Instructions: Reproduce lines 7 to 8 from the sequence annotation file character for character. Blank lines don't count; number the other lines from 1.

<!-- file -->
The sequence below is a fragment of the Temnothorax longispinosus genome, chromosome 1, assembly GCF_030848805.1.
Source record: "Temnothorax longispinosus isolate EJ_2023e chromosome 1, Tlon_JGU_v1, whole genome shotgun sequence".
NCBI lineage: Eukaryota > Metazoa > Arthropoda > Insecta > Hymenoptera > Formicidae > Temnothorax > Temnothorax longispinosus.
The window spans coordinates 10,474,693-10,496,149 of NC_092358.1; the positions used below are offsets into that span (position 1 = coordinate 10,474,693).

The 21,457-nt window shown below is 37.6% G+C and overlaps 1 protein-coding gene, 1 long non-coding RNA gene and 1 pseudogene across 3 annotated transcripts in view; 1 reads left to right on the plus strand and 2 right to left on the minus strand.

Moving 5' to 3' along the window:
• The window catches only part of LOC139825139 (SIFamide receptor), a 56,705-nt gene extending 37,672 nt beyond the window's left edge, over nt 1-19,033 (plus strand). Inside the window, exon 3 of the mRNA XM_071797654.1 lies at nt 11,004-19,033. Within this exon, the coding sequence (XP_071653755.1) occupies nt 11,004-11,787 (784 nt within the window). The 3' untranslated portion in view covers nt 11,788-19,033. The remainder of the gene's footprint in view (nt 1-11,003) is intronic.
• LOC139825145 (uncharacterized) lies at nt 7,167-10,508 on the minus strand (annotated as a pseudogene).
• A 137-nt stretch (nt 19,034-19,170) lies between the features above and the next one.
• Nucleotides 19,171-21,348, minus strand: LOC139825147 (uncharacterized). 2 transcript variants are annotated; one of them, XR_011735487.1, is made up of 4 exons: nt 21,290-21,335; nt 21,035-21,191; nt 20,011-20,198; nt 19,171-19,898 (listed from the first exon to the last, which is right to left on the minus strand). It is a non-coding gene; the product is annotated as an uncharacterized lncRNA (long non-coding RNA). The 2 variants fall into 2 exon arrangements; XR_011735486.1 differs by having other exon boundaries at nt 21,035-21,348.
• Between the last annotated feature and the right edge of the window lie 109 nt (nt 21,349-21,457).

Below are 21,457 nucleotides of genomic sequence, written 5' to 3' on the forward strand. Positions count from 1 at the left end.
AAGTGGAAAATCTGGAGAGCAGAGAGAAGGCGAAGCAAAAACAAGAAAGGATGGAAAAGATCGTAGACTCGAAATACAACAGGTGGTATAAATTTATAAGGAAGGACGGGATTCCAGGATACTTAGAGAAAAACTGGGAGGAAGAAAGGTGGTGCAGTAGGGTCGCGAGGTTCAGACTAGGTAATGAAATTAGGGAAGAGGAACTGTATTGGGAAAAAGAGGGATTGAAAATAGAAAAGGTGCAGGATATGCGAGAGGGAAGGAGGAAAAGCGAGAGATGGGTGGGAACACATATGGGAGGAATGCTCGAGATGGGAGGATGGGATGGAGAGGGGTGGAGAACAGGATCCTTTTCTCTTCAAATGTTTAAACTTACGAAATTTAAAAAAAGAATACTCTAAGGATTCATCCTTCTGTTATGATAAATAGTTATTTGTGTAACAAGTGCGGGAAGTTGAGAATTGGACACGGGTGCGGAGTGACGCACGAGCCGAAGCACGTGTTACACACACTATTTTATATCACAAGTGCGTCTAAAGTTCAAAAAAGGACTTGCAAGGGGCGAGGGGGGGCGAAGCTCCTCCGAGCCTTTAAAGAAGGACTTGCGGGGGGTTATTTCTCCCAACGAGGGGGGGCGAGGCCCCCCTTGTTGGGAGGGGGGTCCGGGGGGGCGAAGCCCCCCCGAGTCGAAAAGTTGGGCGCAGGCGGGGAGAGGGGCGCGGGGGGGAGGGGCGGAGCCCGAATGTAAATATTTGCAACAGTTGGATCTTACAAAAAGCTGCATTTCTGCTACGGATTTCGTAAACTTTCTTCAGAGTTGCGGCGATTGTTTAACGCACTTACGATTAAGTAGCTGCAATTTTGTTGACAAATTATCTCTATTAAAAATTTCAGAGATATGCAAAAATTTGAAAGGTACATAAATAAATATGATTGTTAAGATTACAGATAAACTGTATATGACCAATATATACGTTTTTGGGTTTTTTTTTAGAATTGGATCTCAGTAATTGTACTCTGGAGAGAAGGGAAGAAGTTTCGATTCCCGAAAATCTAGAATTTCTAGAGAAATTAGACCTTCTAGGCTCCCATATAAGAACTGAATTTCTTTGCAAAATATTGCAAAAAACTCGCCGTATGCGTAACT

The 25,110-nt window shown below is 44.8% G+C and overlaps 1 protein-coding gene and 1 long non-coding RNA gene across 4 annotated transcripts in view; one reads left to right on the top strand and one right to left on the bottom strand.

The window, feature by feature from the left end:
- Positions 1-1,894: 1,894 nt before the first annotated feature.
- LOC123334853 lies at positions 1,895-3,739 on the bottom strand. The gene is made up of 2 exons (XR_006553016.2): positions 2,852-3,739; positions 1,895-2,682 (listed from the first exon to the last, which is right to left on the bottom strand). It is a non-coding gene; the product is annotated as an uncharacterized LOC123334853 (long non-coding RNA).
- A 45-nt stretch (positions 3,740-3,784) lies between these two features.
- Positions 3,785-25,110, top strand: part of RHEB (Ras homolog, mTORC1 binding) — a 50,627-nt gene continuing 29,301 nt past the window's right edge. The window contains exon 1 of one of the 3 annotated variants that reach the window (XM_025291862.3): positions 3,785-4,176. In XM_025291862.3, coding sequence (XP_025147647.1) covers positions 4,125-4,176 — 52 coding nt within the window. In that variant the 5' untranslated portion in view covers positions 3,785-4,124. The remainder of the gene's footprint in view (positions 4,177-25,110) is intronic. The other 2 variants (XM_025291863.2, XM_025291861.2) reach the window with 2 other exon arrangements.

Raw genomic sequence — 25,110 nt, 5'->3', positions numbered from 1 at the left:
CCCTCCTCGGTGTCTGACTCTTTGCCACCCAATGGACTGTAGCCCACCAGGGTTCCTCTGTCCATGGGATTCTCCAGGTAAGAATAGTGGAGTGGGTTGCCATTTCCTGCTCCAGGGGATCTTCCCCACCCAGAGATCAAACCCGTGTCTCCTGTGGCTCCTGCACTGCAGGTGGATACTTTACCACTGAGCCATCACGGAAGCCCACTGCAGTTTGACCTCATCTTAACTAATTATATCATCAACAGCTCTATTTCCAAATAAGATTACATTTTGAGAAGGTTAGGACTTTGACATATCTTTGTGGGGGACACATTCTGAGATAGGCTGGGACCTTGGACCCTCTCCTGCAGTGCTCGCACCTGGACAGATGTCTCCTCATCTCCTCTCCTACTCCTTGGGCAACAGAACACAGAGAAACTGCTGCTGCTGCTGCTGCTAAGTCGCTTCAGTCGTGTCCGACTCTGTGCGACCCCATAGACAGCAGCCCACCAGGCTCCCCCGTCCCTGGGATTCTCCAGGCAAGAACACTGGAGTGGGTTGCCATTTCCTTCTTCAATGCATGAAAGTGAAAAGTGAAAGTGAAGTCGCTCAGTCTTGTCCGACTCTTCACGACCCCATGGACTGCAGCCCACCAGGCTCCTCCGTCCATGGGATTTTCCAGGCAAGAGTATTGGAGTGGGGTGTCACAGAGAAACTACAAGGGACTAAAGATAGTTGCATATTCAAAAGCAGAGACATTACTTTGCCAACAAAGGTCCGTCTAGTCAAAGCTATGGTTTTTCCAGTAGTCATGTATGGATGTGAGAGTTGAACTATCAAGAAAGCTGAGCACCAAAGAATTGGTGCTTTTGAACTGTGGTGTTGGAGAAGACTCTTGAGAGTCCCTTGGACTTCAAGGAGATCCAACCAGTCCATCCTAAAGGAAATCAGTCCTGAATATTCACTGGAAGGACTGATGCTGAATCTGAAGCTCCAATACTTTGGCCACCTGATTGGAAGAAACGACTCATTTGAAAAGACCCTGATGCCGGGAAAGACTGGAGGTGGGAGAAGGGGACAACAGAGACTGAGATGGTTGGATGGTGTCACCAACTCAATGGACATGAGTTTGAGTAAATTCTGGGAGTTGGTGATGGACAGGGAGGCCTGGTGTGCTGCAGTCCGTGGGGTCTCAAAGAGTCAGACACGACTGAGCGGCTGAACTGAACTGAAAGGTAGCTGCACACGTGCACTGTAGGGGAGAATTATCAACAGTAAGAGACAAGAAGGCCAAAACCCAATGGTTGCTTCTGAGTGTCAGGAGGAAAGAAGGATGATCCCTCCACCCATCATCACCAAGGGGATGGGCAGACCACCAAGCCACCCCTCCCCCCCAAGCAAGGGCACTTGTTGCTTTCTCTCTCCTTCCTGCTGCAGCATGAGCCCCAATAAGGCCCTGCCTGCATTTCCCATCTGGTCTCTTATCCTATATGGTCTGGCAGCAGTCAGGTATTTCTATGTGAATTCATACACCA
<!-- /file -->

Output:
• The window catches only part of LOC139825139 (SIFamide receptor), a 56,705-nt gene extending 37,672 nt beyond the window's left edge, over nt 1-19,033 (plus strand). Inside the window, exon 3 of the mRNA XM_071797654.1 lies at nt 11,004-19,033. Within this exon, the coding sequence (XP_071653755.1) occupies nt 11,004-11,787 (784 nt within the window). The 3' untranslated portion in view covers nt 11,788-19,033. The remainder of the gene's footprint in view (nt 1-11,003) is intronic.
• LOC139825145 (uncharacterized) lies at nt 7,167-10,508 on the minus strand (annotated as a pseudogene).